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September 28, 2016

Burger King restaurant chain announces timeline to transition to cage-free egg and gestation crate-free pork supply chain in Latin America

Humane Society International

  • Bradley Murray/istock

Burger King - via its parent company Restaurant Brands International - has committed to switching to exclusively cage-free eggs and gestation crate-free pork for its entire supply chain in Latin America by 2025.

Earlier this year, the fast food restaurant chain pledged to transition to exclusively cage-free eggs globally, but this is the first time the company has announced a timeline for completing the transition in Latin America. Today’s new pledge also includes a commitment to only source gestation crate-free pork in Latin America. Humane Society International is working with RBI and other major global food companies in their transition to cage-free and gestation crate-free supply chains.

Elissa Lane, deputy director of HSI Farm Animals, stated: “Animal welfare has become a priority corporate social responsibility issue in Latin America and around the globe, and we applaud Restaurant Brands International for its leadership and for working with us to change the treatment of animals in food production.”

Sign HSI's "no crates or cages" petition.

In its new policy statement, Restaurant Brands International states: “At Restaurant Brands International (RBI), animal welfare is an issue of importance for us and our stakeholders, including our restaurant owners, suppliers, and guests…[w]hile we are not directly involved in the raising, handling, transportation or processing of animals, we consider animal welfare to apply to all aspects of farm animal care within our supply chain. We continue engaging with our partners at The Humane Society of the United States and Humane Society International to better understand these issues and others like it.”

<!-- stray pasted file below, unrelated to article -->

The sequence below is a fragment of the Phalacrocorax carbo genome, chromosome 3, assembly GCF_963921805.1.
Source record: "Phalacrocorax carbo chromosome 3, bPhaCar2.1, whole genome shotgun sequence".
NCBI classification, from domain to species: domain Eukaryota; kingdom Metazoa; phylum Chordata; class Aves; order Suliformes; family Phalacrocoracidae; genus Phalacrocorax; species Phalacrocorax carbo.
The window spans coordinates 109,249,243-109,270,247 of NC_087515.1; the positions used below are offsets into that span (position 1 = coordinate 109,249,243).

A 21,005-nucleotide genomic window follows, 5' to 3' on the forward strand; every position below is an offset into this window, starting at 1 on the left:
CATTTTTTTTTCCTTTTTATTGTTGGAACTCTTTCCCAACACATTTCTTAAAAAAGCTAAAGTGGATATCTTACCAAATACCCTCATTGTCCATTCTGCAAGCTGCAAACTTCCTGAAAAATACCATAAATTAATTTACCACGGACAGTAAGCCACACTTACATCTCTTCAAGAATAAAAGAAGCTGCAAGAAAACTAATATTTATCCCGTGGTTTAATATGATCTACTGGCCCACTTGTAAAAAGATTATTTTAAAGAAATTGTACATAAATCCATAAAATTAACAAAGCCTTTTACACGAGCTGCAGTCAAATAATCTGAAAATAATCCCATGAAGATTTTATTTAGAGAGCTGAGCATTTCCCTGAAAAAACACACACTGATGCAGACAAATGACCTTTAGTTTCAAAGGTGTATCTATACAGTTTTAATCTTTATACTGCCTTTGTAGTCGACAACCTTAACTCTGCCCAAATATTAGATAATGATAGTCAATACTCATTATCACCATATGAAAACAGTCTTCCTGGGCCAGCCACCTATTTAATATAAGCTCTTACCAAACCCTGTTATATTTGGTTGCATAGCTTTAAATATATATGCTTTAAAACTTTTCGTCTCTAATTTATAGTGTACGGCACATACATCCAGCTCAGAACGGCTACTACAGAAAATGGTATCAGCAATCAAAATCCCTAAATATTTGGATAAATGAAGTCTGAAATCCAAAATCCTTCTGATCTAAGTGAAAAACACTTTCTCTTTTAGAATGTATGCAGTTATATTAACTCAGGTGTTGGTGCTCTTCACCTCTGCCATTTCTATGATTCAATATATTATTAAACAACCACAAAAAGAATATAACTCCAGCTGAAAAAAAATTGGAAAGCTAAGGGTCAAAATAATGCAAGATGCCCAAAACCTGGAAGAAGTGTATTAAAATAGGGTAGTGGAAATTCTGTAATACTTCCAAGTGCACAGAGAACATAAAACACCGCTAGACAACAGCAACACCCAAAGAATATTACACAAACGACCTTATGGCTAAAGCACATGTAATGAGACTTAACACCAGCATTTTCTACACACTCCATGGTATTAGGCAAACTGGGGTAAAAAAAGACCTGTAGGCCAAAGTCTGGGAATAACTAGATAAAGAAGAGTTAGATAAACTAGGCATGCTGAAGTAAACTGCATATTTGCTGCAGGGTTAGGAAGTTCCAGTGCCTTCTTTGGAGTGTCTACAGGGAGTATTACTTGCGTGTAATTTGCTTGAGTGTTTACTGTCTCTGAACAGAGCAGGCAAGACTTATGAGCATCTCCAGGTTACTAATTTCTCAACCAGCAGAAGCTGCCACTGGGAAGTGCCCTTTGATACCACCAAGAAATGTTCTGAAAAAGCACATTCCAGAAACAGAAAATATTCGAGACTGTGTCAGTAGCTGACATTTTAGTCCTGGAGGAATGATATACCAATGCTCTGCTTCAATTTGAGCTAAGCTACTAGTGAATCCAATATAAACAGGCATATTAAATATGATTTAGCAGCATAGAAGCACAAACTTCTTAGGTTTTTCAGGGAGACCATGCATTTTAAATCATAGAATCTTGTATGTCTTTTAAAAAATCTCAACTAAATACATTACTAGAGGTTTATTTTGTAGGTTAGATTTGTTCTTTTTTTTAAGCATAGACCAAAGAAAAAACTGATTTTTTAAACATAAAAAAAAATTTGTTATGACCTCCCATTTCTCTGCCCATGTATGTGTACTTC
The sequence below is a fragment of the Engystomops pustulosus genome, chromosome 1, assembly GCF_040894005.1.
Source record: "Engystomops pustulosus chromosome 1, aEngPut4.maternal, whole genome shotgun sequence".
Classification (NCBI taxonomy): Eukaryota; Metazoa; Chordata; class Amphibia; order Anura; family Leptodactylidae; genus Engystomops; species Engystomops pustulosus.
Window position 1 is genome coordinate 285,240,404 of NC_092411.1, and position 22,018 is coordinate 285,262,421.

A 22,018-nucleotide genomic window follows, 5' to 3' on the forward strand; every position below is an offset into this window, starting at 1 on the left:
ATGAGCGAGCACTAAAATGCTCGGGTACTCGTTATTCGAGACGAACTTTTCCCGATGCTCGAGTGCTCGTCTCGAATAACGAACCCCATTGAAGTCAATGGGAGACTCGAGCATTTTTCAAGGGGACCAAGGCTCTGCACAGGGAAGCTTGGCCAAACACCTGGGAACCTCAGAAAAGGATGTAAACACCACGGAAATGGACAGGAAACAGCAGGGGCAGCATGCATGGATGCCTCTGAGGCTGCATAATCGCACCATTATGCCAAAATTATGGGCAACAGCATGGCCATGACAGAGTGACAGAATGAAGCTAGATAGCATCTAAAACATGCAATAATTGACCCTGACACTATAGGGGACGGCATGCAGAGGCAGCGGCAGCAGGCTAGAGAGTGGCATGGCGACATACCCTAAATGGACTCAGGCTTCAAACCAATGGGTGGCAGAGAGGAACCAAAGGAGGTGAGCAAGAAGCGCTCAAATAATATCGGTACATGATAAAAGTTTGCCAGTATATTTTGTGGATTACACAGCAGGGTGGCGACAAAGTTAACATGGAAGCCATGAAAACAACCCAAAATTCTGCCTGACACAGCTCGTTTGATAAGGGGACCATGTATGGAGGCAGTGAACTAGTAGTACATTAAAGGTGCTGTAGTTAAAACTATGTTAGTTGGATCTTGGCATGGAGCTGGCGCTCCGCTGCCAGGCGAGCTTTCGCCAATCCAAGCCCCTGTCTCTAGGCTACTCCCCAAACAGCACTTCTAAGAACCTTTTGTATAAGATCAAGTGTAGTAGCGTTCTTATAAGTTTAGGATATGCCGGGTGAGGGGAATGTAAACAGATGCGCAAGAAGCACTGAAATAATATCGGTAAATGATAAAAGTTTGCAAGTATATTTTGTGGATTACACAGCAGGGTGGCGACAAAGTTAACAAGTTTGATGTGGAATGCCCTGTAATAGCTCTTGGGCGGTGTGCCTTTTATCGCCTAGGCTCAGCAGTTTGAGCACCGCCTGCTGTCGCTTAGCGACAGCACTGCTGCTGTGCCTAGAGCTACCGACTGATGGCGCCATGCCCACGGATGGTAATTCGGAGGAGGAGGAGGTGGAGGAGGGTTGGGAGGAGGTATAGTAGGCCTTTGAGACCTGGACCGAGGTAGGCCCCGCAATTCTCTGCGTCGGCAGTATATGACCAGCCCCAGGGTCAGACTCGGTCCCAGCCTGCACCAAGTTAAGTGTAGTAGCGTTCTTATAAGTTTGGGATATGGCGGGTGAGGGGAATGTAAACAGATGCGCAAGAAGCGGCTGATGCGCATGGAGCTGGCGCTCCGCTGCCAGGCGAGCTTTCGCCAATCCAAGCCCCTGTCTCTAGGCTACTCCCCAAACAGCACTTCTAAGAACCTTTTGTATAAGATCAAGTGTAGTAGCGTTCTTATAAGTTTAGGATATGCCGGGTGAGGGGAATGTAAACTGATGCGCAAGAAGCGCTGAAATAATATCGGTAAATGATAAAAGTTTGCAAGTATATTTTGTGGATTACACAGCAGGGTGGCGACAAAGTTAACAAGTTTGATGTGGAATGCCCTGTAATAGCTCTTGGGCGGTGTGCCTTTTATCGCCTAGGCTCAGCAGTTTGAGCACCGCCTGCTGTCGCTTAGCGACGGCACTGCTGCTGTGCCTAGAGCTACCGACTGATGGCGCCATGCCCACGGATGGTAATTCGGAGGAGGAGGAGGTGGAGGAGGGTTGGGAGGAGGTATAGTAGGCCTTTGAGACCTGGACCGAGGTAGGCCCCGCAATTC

In Latin America, most egg-laying hens are confined in wire battery cages so small that they cannot even fully stretch their wings. Each hen has about the space of an iPad to spend her whole life. Breeding sows are also confined for virtually their whole lives, or up to four years, in individual gestation crates so small that the animals cannot turn around or take more than a couple of steps forward or backward.

The world is moving away from battery cage and gestation crates, and the cage-free movement has quickly spread throughout Latin America. HSI has worked with leading food companies in the region on their recent cage-free egg policies, including Sodexo and Compass Group, the largest food service companies in the world; Alsea- the largest restaurant operator in Latin America, Grupo Bimbo, Grupo Toks and CMR.  In 2014, HSI worked with Arcos Dorados, the largest McDonald’s franchisee in Latin America and the world, on the adoption of its gestation crate-free pork procurement policy. The three leading pork producers in Brazil, BRF, JBS, and Aurora Alimentos, have also committed to transitioning to gestation crate-free group housing systems.

Media contact: Raul Arce-Contreras, rcontreras@humanesociety.org, +1 301.721.6440

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